If you missed it, here’s how Forbes lists the value of each Canadian franchise: Tranna Maple Leafs $1.35 billion, Montreal Canadiens $1.3B, Vancouver Canucks $735 million, Edmonton Oilers $540M, Calgary Flames $450M, Ottawa Senators $435M, Winnipeg HC $415M. And, yes, now that you mention it, I don’t see how in the name of Cyclone Taylor the Jets can be worth less than the dysfunctional Senators. That’s like saying a pack of smokes is a better buy than gym membership.

This from Bruce Arthur of the Toronto Star: “Not to overreact, but Auston Matthews is probably the best goal-scorer in the world. This isn’t a hot take; it’s maybe a take that you left in the microwave for like 15 seconds, long enough to soften butter but not melt it.” Sorry, Bruce, but that’s a totally hot-buttered Tranna take.

John Torotorella

Interesting to see loose cannon head coach John Tortorella adorned in a hoodie rather than a suit and tie behind the Columbus Blue Jackets bench last week. Apparently he was fit to be tied after the game, though.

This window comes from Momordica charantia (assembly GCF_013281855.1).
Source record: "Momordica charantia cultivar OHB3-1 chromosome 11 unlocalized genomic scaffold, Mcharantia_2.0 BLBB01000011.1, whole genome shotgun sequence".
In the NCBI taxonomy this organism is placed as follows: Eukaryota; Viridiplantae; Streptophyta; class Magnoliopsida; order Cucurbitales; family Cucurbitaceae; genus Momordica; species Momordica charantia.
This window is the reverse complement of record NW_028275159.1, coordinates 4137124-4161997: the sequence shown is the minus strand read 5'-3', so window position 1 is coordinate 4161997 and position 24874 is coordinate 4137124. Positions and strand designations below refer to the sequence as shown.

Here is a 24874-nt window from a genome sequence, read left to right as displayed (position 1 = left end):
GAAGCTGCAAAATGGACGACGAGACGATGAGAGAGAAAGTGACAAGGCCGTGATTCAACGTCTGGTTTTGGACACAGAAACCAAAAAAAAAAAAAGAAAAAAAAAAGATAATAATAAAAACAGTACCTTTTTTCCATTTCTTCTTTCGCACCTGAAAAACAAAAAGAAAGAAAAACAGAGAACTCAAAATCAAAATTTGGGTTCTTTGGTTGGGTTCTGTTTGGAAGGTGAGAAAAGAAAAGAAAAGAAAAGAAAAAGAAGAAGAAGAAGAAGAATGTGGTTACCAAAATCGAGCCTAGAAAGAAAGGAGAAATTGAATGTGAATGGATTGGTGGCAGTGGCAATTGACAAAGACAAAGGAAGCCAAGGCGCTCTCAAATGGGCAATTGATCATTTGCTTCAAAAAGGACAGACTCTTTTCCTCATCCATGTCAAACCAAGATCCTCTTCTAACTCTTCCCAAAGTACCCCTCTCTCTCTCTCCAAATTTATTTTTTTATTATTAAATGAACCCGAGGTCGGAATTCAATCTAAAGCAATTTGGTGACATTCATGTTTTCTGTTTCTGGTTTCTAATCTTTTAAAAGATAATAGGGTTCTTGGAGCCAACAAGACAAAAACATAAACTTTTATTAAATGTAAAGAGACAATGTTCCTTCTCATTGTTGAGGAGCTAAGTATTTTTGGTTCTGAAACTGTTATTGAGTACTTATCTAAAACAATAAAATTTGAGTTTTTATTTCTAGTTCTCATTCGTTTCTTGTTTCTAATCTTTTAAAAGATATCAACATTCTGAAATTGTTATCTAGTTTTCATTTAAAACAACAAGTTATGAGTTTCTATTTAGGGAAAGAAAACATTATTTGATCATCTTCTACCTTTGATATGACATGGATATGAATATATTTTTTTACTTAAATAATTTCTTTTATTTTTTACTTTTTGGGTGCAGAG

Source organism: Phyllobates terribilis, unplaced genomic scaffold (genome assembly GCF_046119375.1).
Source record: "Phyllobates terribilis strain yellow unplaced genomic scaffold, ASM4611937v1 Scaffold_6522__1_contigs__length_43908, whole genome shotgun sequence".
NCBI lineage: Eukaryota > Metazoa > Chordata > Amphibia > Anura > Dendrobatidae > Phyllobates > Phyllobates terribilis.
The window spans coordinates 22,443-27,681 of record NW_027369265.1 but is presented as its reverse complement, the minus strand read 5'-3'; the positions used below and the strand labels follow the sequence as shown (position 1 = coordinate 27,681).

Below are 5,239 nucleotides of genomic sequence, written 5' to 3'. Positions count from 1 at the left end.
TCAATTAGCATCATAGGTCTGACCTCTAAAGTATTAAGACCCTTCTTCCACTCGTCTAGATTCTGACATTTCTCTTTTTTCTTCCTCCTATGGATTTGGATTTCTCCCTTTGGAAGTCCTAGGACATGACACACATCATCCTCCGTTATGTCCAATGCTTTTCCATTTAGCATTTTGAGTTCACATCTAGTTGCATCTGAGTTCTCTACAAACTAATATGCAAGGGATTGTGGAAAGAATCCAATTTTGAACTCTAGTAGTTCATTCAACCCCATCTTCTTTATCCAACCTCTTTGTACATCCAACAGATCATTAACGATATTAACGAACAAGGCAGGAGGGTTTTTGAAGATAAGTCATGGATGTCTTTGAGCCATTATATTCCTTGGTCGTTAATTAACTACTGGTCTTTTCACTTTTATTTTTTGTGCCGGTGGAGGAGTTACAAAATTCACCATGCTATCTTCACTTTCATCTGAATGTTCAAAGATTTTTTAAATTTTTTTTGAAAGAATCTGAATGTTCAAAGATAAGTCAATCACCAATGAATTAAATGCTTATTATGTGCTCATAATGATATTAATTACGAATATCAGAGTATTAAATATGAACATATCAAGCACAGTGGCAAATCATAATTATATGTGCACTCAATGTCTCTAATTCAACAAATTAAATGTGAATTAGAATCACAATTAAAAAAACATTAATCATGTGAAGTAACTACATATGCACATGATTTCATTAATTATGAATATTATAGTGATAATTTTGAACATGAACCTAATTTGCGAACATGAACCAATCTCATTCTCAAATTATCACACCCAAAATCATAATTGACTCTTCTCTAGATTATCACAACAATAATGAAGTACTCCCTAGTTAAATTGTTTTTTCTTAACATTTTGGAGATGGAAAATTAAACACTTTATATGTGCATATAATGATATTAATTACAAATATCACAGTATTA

When did women’s curling become more interesting and more entertaining that the men’s side? And does the curling season really begin before Vic, Cheryl and Russ are in the booth? No knock against Sportsnet’s coverage of Grand Slam events, but it just sounds right when Vic Rauter, Cheryl Bernard and Russ Howard are making the calls on TSN.

Robin Munster

Is it just me, or does anyone else find TSN’s UFC gab guy Robin Black kind of creepy? I think he might be related to the Munsters. Maybe a distant cousin to Herman or Lily. Or separated from Eddie Munster at birth. Black might know his stuff (although anyone who picked Conor McGregor to whup Floyd Mayweather is suspect), but do we really need to see him rolling around inside the octagon? I know I don’t.